Nancy Allen: The Code of the Hills

Code-of-the-HillsNancy Allen refers to her first novel as “hillbilly noir” but I’d call it “legal noir,” as it’s a harrowing, inside look at the legal system and its many faults. It’s also a harrowing look at life in a small town in the Ozarks: Barton, Missouri. Allen’s main character is a prosecutor named Elsie who apparently has the world’s most horrible boss and she’s working on the world’s most horrible case.

I think folks who work sex crimes are probably vastly underpaid for the heartbreaking and soul-sucking work they do – unless they are each paid a million bucks a year, they’re working for us for free. Despite Elsie’s flaws and blind spots she’s still fighting to do what’s right because that’s the way she works. Elsie has a special soft spot for child victims, and the case she’s assigned in this novel is a doozy.

Charlene, Kristy and Tiffany Taney live with their brute of a father and their wreck of a mother, only now the dad is in jail and charged with rape. The mother had been abused herself as a child and takes it almost as a given. As Elsie points out to her boss the holes in their case preparation and goes to interview the girls, she’s horrified by the details.

While Elsie’s boss is a stumbling block she’s given able assistance by the sympathetic and practical Detective Ashlock. She’s also juggling a new romance with a hunky cop, Noah, though their schedules make it hard for them to get together. Elsie’s boss is politically motivated and unavailable whenever Elsie needs her, so the details and work of the case fall to her, and Allen gives the reader an excellent look at the ways a legal case is meticulously assembled.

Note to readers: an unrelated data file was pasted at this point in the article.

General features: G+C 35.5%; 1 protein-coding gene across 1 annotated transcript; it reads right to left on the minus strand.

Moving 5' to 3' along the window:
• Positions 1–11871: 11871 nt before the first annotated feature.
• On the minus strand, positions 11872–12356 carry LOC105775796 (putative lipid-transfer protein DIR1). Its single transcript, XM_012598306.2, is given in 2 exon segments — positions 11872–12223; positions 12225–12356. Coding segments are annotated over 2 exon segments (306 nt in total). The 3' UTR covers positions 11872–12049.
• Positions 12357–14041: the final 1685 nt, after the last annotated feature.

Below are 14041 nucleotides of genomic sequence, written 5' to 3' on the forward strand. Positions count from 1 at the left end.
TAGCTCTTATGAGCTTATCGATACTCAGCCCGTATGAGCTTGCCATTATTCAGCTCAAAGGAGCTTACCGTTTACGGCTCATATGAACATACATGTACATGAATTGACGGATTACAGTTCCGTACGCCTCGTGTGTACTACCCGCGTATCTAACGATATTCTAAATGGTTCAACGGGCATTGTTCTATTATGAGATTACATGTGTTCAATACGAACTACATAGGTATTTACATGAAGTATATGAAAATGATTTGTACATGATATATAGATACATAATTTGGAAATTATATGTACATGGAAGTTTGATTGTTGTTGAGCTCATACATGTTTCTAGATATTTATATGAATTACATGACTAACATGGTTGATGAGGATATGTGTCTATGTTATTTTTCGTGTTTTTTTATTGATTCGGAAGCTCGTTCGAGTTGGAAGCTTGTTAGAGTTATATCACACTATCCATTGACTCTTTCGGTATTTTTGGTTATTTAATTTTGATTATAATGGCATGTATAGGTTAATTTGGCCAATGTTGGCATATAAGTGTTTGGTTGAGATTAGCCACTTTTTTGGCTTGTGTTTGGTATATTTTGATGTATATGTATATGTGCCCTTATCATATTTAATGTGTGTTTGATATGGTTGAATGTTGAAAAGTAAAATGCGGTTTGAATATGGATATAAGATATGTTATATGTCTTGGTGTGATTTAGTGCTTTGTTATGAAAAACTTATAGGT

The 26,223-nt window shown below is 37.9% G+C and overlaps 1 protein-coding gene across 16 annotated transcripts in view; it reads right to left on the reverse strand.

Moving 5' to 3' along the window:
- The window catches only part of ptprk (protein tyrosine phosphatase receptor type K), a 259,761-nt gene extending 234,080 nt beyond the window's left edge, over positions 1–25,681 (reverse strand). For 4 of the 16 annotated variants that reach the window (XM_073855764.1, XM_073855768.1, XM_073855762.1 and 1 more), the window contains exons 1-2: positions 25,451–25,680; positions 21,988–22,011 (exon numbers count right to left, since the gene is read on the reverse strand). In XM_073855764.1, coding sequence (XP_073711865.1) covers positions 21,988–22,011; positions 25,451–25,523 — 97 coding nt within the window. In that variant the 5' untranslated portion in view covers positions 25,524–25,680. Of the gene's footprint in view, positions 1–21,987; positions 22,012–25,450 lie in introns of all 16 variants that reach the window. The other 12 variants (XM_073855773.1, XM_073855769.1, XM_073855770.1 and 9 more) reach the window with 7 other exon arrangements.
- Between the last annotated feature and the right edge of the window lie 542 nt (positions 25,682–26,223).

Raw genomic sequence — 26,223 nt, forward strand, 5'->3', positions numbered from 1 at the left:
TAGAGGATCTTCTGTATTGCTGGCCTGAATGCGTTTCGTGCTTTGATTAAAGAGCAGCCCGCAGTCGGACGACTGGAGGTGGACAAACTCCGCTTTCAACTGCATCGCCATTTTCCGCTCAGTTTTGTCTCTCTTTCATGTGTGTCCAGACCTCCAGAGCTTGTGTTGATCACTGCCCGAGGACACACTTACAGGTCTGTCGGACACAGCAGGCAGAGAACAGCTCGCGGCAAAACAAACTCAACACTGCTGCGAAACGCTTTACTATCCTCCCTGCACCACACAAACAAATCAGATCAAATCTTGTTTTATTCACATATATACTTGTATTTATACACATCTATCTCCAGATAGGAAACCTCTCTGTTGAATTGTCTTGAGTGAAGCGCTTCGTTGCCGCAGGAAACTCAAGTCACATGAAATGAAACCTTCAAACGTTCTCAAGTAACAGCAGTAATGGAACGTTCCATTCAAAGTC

After the father is charged Elsie is targeted by a “men’s rights” group who think no one should interfere with the head of the household. She’s also subjected to a series of humiliating pranks which leave her nervous and unsettled.

Her witnesses, who are, after all, children, need a lot of hand holding and preparation, and the opposing lawyer is eager to discredit them even though they are children. Allen throws plenty of road blocks in Elsie’s path as she steers her way through what is in every way a difficult case. As a reader you want the father in prison as much as she does – the idea of him getting to tiny six year old Tiffany at some point is completely chilling.

Whether Allen meant to or not – and she’s not writing a polemic – this is a truly feminist novel in the way it looks at the different ways women are powerless or made to feel that way in our society, starting, as she illustrates graphically, sometimes when they are children. Early on Elsie thinks to herself, “As women practicing law in the Ozarks, both Elsie and Bree had to battle for respect…” Neither woman plans to go down without a fight – or at all – but they are at times fighting a very uphill battle.

Allen also makes some strong points about battered women throughout the novel, something she really reinforces through her storytelling toward the end of the book. If this book doesn’t make you fighting mad, Allen probably hasn’t done her job. While I never doubted the final outcome, the plot twists were enough to keep me turning pages non-stop as I got to the end, and I didn’t quickly stop thinking about Allen’s story.